Studs Terkel This comes out your singing.

Luciano Pavarotti Well this is this is something that will give me the power to go on on a career like that who is more and more difficult. And it is a forza, the strong--

Studs Terkel Force,

Luciano Pavarotti Yeah. And what you have right here in this book mostly gifted of compassion I think is me.

Studs Terkel Oh well that's, I get--

Luciano Pavarotti You get, you get, you get the point.

Studs Terkel Well I'm just describing something to Mr. Pavarotti. OK, this is the Italian translation of-- So I said, He's got the gift of voice but more that plus a gift of compassion. And that comes through. So we come to "I due Foscari."

Luciano Pavarotti "I due Foscari." Beautiful music. Early Verdi. The man is coming out from the prison and can't imagine what he's going to see. Venice in all her phenomenal beautiful splendor. Still he's a little afraid because he think Venice doesn't like him very much. And he's right of course but still has Venice in front of him.

Studs Terkel And I suppose Verdi, you think about you again and Italy. Verdi I suppose representing what throughout freedom and liberation--

Luciano Pavarotti Oh yes.

Studs Terkel Almost the theme of most all his operas.

Luciano Pavarotti Oh sure, in fact that in fact like you know the Italian people used to sing "Verdi," is mean Verdi spelling the letters in Viva Vittorio Emanuele Re D'Italia. [Unintelligible]--

Studs Terkel When they were fighting the Australian, the Habsburg--

Luciano Pavarotti Oh yes,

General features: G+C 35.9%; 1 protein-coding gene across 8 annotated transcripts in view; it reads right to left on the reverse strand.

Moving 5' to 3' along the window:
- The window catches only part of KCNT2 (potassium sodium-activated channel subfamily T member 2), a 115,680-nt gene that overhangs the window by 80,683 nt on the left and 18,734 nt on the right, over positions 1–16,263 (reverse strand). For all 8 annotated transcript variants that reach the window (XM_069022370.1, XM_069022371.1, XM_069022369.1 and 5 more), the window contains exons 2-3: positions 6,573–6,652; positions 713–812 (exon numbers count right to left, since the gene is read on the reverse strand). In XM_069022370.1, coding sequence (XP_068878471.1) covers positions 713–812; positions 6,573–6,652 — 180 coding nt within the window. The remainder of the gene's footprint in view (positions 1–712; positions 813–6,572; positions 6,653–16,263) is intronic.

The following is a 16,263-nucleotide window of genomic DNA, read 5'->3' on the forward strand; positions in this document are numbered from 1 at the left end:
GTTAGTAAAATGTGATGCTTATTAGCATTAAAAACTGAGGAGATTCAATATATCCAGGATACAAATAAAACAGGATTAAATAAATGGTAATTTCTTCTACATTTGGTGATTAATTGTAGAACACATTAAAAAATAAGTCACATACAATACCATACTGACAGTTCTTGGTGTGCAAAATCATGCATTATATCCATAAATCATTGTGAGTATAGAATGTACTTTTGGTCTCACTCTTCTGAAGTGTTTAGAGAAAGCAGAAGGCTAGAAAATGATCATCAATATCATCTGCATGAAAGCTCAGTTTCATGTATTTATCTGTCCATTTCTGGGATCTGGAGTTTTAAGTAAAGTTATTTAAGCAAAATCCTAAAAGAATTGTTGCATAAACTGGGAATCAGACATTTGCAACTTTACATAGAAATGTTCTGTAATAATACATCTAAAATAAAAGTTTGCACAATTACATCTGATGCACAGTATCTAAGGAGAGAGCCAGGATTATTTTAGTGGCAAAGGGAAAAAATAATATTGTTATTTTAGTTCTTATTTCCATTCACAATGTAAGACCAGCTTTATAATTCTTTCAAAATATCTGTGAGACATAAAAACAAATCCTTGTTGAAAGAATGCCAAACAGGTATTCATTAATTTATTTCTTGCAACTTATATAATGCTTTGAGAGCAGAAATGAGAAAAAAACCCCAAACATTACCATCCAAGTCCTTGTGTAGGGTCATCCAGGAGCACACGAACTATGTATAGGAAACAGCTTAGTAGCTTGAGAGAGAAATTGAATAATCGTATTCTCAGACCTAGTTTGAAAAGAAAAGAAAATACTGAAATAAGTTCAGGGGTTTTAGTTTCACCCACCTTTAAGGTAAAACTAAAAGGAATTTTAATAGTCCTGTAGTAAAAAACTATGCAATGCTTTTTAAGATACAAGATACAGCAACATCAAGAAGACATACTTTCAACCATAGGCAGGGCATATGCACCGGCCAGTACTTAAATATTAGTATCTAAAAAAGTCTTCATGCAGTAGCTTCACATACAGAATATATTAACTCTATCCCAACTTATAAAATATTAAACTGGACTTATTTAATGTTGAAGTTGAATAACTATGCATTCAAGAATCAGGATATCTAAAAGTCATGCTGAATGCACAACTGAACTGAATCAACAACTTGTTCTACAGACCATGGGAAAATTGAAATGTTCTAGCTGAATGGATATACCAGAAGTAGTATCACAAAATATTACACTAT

Studs Terkel Repression.

Luciano Pavarotti Yes.

Studs Terkel So this is this is reflective, is it not?

Luciano Pavarotti Yeah.

Studs Terkel Not only Verdi but the theme of liberation is here.

Luciano Pavarotti Always.

Studs Terkel That's beautiful. Molto bene.

Luciano Pavarotti Molto bene.

Studs Terkel That was almost 10 years ago.

Luciano Pavarotti I don't know 10 but this was my first album.

Studs Terkel That was the first album.

Luciano Pavarotti Yes. It's touching me.

Studs Terkel Yeah?

Luciano Pavarotti To hear some something can be done better, something this is done very well.

Studs Terkel All the time, some years ago this was. Here are you in the meantime, your own wisdom--

Luciano Pavarotti Oh yes.

Studs Terkel Your own

Luciano Pavarotti Sure sure

Studs Terkel Part of your weaponry.

Luciano Pavarotti Sure sure sure. This is very beautiful to hear this record on a distance of age here really. Because you go back in the time.

Studs Terkel I'm thinking in the beginning you were talking about the two aspects of man, of human beings: the comedy the tragic, just as we heard now tragic powerful song. [I'm thinking of?] "Don Pasquale." Now we

Luciano Pavarotti Now "Don Pasquale" is a serenade, the serenade you do with the girl and I want dedicate the serenade to all the girl of America.

Studs Terkel [Laughter]

M97 A

M101